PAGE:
By John Leonard
Spring is on the way and we couldn’t be happier. Nature’s colours reappear, scents of greenery emerge, and a world that seemed so dull becomes alive once again.
We appreciate this time of year because it renews excitement in our lives and reminds us how remarkable our environment is. Interacting with our parks and forests is an imperative part of human health and life, and we need to continue working toward sustaining the wellbeing of our natural environments.
March 21 is International Day of Forests—a global celebration of our forests. This is a day to reflect and remind us how vital our forests and trees are to the planet. Forests are the most biologically diverse terrestrial ecosystems and cover one third of the earth’s landmass. They are home to more than 80 percent of land species of plants and animals, and help balance the oxygen, carbon and humidity in the air. Forests are also downright beautiful and an Earth without them would be unliveable.
The theme of this year’s International Day of Forests is “Forests and Climate Change.” Despite all of the crucial things our forests do for the planet, deforestation still occurs at a high rate. That’s why working towards solutions for developing and sustaining our forests and reducing greenhouse emissions is extremely important.
Canadians have eagerly awaited the launch of Tree Canada’s new online carbon calculator. It allows people to input their transportation and energy usage details to calculate their emissions in number of tonnes of carbon dioxide (tCO2). The most exciting part of this feature is the ability for users to offset their emissions through tree planting. People can pick and purchase what type of tree they would like planted and Tree Canada will plant them within their national planting zones as part of the national greening program.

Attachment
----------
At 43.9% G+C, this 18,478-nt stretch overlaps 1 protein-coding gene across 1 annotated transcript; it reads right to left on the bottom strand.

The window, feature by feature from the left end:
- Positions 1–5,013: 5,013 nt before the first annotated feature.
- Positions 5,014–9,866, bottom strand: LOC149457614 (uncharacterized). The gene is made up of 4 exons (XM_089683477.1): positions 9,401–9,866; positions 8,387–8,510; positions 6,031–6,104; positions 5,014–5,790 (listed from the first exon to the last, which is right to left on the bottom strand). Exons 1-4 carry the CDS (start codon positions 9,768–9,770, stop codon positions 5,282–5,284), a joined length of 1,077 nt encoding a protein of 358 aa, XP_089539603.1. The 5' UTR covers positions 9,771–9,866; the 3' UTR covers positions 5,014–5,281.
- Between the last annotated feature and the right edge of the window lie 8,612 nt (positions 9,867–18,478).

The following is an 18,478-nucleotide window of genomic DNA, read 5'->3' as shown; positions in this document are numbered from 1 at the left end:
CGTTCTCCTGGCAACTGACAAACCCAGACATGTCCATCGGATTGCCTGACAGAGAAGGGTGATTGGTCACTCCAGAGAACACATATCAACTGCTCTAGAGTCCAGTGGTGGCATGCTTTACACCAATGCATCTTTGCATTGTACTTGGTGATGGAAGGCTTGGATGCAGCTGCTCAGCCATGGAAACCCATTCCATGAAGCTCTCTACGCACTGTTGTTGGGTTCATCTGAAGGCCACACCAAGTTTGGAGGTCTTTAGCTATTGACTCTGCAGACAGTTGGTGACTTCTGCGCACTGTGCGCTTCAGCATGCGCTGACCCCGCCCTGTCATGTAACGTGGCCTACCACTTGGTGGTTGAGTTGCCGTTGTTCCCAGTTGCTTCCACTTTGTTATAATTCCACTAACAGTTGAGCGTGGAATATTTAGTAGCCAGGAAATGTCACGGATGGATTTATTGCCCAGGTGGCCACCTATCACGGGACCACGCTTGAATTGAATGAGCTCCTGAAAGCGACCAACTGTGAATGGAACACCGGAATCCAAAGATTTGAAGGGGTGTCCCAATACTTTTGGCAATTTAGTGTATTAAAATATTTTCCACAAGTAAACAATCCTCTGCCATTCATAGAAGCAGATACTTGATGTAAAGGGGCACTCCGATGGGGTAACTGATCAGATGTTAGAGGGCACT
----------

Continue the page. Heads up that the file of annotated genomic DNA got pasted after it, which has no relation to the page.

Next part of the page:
In February, Tree Canada proudly launched the second annual 10,000 Tree Challenge. Individuals, companies, and groups alike, are invited to join in an effort to plant 10,000 trees across Canada in celebration of Earth Day, which falls on April 22. Last year’s event surpassed expectations and 10,021 trees were planted across the country. Contributions came from school fundraisers, green committee contributions, and employee appreciation initiatives. Tree Canada is hoping for a higher total of trees planted during this year’s challenge.
What better time to raise awareness of the importance of forests and trees than in the spring? It’s the perfect time to discover ways that we can give back to the environment and work towards a healthier neighbourhood, city, country, and planet.
Go out and enjoy the wonderful spring weather when it arrives. But remember to return the favour, and give a little something back to the environment that so graciously provides for us.
For more information on Tree Canada and its various programs and initiatives, visit www.treecanada.ca
John Leonard is currently completing a six-week field placement with Tree Canada as part of Algonquin College’s Professional Writing program.